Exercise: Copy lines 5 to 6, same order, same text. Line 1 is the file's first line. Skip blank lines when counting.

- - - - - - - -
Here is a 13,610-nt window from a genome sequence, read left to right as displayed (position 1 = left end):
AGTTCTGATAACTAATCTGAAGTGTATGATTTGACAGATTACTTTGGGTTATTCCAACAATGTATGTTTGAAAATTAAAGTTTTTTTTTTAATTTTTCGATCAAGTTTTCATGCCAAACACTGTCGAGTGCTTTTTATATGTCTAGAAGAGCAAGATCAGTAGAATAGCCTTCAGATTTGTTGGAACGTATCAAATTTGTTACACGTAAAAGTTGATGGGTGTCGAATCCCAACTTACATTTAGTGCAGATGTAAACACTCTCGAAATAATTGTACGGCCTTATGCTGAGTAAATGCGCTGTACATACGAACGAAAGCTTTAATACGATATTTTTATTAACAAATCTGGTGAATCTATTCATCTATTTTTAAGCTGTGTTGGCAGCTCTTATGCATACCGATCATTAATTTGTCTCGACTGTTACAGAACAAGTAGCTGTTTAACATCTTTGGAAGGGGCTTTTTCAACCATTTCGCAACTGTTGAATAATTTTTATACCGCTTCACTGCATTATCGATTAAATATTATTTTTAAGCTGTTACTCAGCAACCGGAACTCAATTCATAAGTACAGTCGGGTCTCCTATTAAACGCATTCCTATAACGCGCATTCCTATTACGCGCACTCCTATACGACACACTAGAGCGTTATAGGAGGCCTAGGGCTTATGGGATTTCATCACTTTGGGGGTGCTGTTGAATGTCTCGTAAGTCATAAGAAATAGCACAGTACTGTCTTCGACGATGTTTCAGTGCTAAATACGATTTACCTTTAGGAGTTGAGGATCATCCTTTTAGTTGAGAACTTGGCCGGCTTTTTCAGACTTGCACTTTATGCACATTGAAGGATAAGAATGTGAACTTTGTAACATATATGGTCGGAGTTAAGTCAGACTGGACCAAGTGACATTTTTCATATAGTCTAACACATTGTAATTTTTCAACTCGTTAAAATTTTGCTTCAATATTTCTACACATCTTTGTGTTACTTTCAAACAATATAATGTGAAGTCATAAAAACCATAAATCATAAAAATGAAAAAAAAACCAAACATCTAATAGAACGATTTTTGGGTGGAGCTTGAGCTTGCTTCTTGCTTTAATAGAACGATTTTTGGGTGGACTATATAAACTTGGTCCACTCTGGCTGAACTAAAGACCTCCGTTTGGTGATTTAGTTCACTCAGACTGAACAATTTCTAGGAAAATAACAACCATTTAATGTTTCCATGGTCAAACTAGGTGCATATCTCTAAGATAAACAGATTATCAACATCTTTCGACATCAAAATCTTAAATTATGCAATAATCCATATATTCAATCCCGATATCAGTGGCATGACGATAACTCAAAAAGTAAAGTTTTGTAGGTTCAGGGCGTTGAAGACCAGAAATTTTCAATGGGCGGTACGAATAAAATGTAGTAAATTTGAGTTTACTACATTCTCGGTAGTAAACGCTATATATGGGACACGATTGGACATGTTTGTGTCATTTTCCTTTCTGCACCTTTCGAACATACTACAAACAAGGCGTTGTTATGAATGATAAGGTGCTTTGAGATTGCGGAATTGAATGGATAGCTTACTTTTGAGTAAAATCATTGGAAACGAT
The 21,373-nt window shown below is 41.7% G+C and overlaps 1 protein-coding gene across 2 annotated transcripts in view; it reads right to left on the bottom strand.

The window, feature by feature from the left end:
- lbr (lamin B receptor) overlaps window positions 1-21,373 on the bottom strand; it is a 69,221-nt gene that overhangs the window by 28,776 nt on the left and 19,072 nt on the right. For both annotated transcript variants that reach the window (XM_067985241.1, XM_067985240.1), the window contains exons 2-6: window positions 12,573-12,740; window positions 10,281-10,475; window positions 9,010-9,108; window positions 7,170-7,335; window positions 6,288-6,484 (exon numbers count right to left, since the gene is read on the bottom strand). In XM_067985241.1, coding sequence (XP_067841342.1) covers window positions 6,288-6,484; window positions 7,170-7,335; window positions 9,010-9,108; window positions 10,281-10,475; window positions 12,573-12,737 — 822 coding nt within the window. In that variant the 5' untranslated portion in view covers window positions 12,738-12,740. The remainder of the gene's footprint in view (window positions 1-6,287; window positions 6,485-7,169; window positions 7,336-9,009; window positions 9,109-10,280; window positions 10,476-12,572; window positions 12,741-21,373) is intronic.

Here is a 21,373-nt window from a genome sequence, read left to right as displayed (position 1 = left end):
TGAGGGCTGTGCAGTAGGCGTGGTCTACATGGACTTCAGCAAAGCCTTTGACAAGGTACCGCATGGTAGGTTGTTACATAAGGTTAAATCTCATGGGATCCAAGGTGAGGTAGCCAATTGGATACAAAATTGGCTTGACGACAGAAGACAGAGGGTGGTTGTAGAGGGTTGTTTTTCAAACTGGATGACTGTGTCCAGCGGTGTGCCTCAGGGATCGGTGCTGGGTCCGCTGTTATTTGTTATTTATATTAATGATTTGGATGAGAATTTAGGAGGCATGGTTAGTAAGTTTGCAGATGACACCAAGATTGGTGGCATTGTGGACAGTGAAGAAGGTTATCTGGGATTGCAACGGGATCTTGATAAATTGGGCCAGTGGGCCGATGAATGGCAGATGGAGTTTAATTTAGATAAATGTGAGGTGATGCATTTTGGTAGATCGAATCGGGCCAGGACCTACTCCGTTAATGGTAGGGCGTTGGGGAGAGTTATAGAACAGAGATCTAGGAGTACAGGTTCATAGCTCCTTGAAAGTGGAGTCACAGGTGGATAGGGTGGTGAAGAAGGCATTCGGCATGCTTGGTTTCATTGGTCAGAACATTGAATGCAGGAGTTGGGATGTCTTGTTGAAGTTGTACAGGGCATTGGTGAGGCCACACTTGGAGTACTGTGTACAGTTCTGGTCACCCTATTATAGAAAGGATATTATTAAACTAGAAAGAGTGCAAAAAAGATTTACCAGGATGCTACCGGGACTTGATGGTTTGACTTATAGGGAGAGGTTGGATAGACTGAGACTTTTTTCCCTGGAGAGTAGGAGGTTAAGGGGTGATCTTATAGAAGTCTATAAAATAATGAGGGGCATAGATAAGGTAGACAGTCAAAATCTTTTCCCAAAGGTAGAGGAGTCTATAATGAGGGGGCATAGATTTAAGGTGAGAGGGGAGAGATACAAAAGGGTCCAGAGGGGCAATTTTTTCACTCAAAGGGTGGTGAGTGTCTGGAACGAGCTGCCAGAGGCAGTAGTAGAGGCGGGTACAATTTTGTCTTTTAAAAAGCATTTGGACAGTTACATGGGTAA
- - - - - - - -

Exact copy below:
- lbr (lamin B receptor) overlaps window positions 1-21,373 on the bottom strand; it is a 69,221-nt gene that overhangs the window by 28,776 nt on the left and 19,072 nt on the right. For both annotated transcript variants that reach the window (XM_067985241.1, XM_067985240.1), the window contains exons 2-6: window positions 12,573-12,740; window positions 10,281-10,475; window positions 9,010-9,108; window positions 7,170-7,335; window positions 6,288-6,484 (exon numbers count right to left, since the gene is read on the bottom strand). In XM_067985241.1, coding sequence (XP_067841342.1) covers window positions 6,288-6,484; window positions 7,170-7,335; window positions 9,010-9,108; window positions 10,281-10,475; window positions 12,573-12,737 — 822 coding nt within the window. In that variant the 5' untranslated portion in view covers window positions 12,738-12,740. The remainder of the gene's footprint in view (window positions 1-6,287; window positions 6,485-7,169; window positions 7,336-9,009; window positions 9,109-10,280; window positions 10,476-12,572; window positions 12,741-21,373) is intronic.

Here is a 21,373-nt window from a genome sequence, read left to right as displayed (position 1 = left end):